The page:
“Medicare does not pay for long-term care, so you may want to consider options for private insurance.”  This is stated on every person’s Social Security Earnings Report (as seen in the photo), yet many people still have not planned how they will cover this cost. Since Medicare does not pay for long-term care, what other options are out there?

A page from a Social Security Timing Report. Medicare will not pay for long-term care.

What does Medicare pay for?

Medicare is health insurance for people 65 and older and the disabled. It is made up of four parts, A, B, C, and D, which all cover different aspects of health insurance. A is hospital insurance, B is doctor and outpatient, D is Prescription Drugs, and C combines A, B and D and takes it from Medicare to a private insurance company. While all these letters can seem like alphabet soup, you can learn a little more about them here.  

Confusion about Medicare paying for long-term care comes from the fact that Medicare Part A will pay for a Skilled Nursing Facility for 100 days. This comes with certain requirements though, including having been in a hospital for at least 3 days and entering a Medicare-approved facility within 30 days after leaving the hospital. They will pay the full amount for the Skilled Nursing Facility for 20 days, all but $154.50/day for days 21-100, and then nothing after the 100th day. Due to the face that the average stay in an assisted living facility is 2 years, 100 days of coverage is not adequate long-term care coverage.

What options do I have to pay for long-term care?

As the Social Security Administration mentions, there are a few private options to pay for long-term care. The average cost of a nursing home in 2017 is $7,148/month, while the average cost of home health care is $4,099/month. Our basic strategy is to create $6,000 monthly income for you that you start to receive in the future when you need it to pay this bill. Cardinal has four solutions:

  1. Self-Insurance: If you are financially able or cannot meet the health requirements for insurance, arranging your own money and assets can make the most sense. Even though you are choosing self-insurance, you still need a plan for you and your family to follow when this plan has to go into action.
  2. Traditional Long-Term Care Insurance: Traditional long-term care insurance is what most people are familiar with. Coverage from traditional long-term care insurance is for multiple years, though Cardinal does not recommend getting one to cover more than five years, as the premiums can become unmanageable. Premiums for these plans can also be raised, resulting in a higher percentage of people dropping the plans. Though people have had bad experiences with this type of insurance in the past, this plan is still the best option for certain situations.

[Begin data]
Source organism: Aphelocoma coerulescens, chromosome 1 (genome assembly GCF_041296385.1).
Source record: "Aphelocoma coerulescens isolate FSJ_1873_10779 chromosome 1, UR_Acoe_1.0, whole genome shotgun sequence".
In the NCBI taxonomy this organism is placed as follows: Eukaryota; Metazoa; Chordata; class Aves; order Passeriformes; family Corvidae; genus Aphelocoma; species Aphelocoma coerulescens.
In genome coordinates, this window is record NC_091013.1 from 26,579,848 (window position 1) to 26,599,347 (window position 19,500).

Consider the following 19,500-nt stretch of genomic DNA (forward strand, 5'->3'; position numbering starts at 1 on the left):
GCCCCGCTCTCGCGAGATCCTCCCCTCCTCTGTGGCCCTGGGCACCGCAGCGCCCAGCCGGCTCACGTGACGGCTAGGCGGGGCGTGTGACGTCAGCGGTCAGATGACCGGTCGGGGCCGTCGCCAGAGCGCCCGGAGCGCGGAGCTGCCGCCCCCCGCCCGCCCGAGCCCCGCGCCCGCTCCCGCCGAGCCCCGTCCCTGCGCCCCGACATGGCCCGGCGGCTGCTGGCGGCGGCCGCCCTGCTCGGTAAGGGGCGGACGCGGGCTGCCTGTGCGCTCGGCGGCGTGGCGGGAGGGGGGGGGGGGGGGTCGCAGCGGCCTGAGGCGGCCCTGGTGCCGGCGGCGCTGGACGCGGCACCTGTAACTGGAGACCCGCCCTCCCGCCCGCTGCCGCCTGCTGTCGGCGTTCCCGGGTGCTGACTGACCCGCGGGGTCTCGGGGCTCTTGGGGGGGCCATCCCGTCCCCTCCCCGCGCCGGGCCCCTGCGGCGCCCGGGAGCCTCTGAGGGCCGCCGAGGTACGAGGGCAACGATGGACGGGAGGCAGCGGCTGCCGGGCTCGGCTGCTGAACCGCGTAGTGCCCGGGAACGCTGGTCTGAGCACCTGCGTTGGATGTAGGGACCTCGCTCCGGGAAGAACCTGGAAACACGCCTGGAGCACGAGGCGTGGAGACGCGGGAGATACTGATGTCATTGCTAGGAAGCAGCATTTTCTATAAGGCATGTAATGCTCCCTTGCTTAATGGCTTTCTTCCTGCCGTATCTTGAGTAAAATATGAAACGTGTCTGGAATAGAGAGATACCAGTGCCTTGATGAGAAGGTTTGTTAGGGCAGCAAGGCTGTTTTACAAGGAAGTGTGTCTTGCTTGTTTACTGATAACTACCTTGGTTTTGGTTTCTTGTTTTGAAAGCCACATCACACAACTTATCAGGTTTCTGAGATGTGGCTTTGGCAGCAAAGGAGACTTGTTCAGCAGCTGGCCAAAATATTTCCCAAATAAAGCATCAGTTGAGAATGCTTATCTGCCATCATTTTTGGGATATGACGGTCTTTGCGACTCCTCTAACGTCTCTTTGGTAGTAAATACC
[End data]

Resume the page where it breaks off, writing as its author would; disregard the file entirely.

3. Hybrid Long-Term Care Insurance: Hybrid long-term care insurance combines both life insurance and long-term care. In most cases, if the insured does not need long-term care, their beneficiaries receive a death benefit. If they do need long-term care,this money is taken out of the death benefit. They are increasingly popular, as they give consumers more flexible options. Consumers also do not feel as though they are wasting their money, because it is not a use or lose situation.
  4. Short Term Care Insurance: This insurance, like the name suggests, covers a short amount of time, usually under a year. Often, a short term care insurance policy is used in conjunction with self-insurance. This gives you and your family some much needed time to figure out how you are going to pay for this care after the year is up.

These four solutions are not mutually exclusive – they are be mixed and matched depending upon your assets, income, and personal preferences.

Does Medicaid pay for long-term care?

Medicaid is not a private option for long-term care insurance, but it is an option many people end up using. Medicaid will pay for long-term care, but there are guidelines you must meet, including asset and income limits, which are very low. Medicaid does not give you much of a choice in facility either. This can be harmful when someone has spent some time in one facility and must move to another because Medicaid will not pay for it. Even if Medicaid is your only option, it can still be advantageous to plan for it.

Long-term care is an expense that needs to be planned for, Medicare will not pay for it. While it can be daunting to start planning for this, it is a gift that you and your family will be thankful for if the time comes.

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Does Medicare Pay for Long-term care? Blog

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